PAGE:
The 131st Annual Meeting (November 15-19, 2003) of APHA

The 131st Annual Meeting (November 15-19, 2003) of APHA

3174.0: Monday, November 17, 2003 - Table 7

Abstract #60986

Models of faith-based HIV testing and counseling

V. AnnDenise Brown, DrPH, Director of Evaluation, The Balm in Gilead, Inc., 130 W 42 Street, Suite 450, New York, NY 10036, 212-730-7381, vadbrown@balmingilead.org, Saba Jearld, Sociomedical Sciences, Columbia University Mailman School of Public Health, 722 W. 168th Street, New York, NY 10032, and Pernessa C. Seele, MA, Founder/CEO, The Balm in Gilead, Inc., 130 West 42nd Street, Suite, 450, New York, NY 10036.

Rates of HIV/AIDS among minorities have reached epidemic proportions. Increasing HIV testing among minority populations is crucial, because in its absence the HIV remains undetected and untreated and prognosis is poor. African American faith-based communities have long been in the vanguard of social change and are being increasingly mobilized to address health matters. This study reviews three intervention models of faith-based HIV testing and counseling , using case study methodology. Testing and counseling sites chosen for study are located in Harlem, New York; Cleveland, Ohio and Houston, Texas. Programs differed on the extent of community outreach, HIV testing as part of a continuum of care and membership involvement of the broader community. Lessons learned from these projects will be assessed with the goal of developing a protocol for HIV counseling and testing services that can be implemented in churches or other faith-based institutions in African American communities. Results reveal that elements essential to the success of a faith-based testing and counseling program include inter alia, leadership involvement, education of the organizationís membership, active collaboration with local Departments of Health, and staff training. In all cases, demographic and risk factor characteristics of the target population need to be considered.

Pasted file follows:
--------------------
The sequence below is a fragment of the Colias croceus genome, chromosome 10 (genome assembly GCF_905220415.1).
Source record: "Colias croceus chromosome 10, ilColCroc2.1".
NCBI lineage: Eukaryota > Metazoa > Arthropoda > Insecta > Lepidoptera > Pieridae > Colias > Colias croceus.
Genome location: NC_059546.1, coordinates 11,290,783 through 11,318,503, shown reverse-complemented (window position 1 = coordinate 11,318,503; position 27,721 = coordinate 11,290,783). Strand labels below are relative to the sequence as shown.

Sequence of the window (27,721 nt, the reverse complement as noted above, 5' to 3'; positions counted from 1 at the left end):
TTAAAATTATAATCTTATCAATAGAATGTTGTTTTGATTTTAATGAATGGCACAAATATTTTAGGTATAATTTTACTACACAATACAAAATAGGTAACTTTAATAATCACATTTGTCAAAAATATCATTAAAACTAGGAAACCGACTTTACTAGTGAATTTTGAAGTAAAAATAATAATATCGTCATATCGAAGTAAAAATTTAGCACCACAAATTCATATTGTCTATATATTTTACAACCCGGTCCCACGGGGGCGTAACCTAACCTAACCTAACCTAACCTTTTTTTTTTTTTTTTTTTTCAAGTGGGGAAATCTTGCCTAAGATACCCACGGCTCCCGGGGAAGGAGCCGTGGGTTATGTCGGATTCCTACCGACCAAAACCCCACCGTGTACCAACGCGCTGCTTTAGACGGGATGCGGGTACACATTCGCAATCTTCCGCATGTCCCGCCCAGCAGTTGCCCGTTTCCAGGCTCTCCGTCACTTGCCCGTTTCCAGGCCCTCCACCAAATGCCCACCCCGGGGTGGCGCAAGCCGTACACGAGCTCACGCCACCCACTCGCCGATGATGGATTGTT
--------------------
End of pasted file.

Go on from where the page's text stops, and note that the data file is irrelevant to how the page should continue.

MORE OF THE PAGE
Learning Objectives:

Keywords: HIV Interventions, Community-Based Health Promotion

Presenting author's disclosure statement:
Organization/institution whose products or services will be discussed: The Balm in Gilead, Inc.
I have a significant financial interest/arrangement or affiliation with any organization/institution whose products or services are being discussed in this session.
Relationship: I am an employee of this organization.

Impact of religion and spirituality on health

The 131st Annual Meeting (November 15-19, 2003) of APHA